The Treasury estimated that nearly two million cars would slip into the higher bracket, but those that do are unlikely to incur a large financial penalty. For instance, Ford Fiesta owners saw their first year VED rates jump by £20. Only drivers of particularly dirty cars, such as big SUVs, might want to consider downsizing in light of the changes, with a Porsche Cayenne now likely to have £300 added to its first year tax bill. It’s also worth considering that these initial VED bills are included in the car’s price, so manufacturers may choose to incorporate it into the initial cost of the vehicle rather than pass it to the owner directly.

The latest round of VED revisions centre around diesel cars and only impact the first year tax rate paid – the annual £140 fee remains. The table below shows how the new rates work. Any car failing to meet the Euro 6 standards in real world testing moves up a band, and thus pays anything from £15 to £500 more in first year rates.

Diesel tax bands from April 2018

CO2 emissions (g/km)

Current first year VED rates

First year VED rates for diesels bought from April 2018 not meeting real world Euro 6 standards

0

£0

£0

1 - 50

£10

£25

51 - 75

£25

£105

76 - 90

£105

£125

91 - 100

£125

£145

101 - 110

£145

£165

111 - 130

£165

£205

131 - 150

£205

£515

151 - 170

£515

£830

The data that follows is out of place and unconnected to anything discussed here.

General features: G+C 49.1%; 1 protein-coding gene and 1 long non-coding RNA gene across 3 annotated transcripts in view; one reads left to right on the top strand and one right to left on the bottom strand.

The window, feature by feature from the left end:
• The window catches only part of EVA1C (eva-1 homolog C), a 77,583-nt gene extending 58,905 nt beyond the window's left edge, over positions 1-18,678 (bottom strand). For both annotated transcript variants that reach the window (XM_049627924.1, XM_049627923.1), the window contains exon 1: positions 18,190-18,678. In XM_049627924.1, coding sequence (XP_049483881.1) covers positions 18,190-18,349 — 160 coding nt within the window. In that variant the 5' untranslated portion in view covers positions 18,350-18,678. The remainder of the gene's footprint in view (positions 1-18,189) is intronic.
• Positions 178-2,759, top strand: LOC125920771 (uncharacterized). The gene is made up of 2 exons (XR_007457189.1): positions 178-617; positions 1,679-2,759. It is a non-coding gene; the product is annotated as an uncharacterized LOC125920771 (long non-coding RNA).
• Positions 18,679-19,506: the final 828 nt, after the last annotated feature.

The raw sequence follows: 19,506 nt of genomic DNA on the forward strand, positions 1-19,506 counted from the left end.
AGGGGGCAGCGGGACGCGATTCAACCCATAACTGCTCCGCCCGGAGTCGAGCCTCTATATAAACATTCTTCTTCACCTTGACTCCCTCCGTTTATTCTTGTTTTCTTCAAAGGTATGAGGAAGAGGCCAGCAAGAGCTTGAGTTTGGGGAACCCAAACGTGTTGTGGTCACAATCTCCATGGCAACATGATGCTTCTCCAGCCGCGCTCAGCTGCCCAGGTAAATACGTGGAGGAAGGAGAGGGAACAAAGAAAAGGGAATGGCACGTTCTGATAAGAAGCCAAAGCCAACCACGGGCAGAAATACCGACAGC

171 - 190

£830

£1,240

191 - 225

£1,240

£1,760

226 - 255

£1,760

£2,070

Over 255

£2,070

£2,070

VED car tax rules as of April 2017

April of 2017 marked a substantial shake-up in the VED rules, with regulations allowing for far fewer tax-free vehicles. All except pure electric vehicles were given a new flat rate of £145 a year. Even the cleanest plug-in hybrids aren't exempt though, but do get a lower £135 annual charge.

The first year's cost is emissions based – with relatively clean vehicles like the Suzuki Swift Sport attracting a £170 charge while cars like the Ford Mustang right up there at £2135. This is likely to be factored in to list price, while the following years are set at the fixed rate of £145.

VED tax bands: 1 April 2017 onwards

Emissions (g/km of CO2)

Diesel cars meeting RDE2 and petrol cars first-year rate

All other diesels first-year rate

Alternative-fuel vehicle first-year rate

Standard petrol/diesel annual rate

Standard alternative fuel annual rate

0

£0

£0

£0

£0

£0

1-50

£10

£25

£0

£150

£140

51-75

£25

£110

£15

  

76-90

£110

£135

£100

  

91-100

£130

£155

£125

  

101-110

£150

£175

£145

  

111-130

£170

£215

£165

  

131-150

£210

£540

£205

  

151-170

£530

£870

£530

  

171-190

£855

£1,305

£860

  

191-225

£1,280

£1,850

£1,295

  

226-255

£1,815

£2,175

£1,840

  

Over 255

£2,135

£2,175

£2,165

  

Cars above £40,000 pay £325 annual supplement for five years from the second year of registration.

How to pay car tax

VED can now be paid on the government website. Should you have received a DVLA V11 reminder letter through the post, this can be referenced in the process to speed things along. 

Car tax can also be paid at your local Post Office, all you’ll need is your V5C, a valid MoT, proof of insurance and a road tax reminder should you have one. The DVLA also offers a 24 hour phone service that can be accessed 0300 123 4321.

Classic car road tax

Alongside their old school charm, classic cars also provide the benefit of zero road tax. What’s less widely known is the requirement to apply for a road tax exemption, something that can be granted should your car be 40 years old or more. The process can once again be undertaken on the government website, or at a Post Office.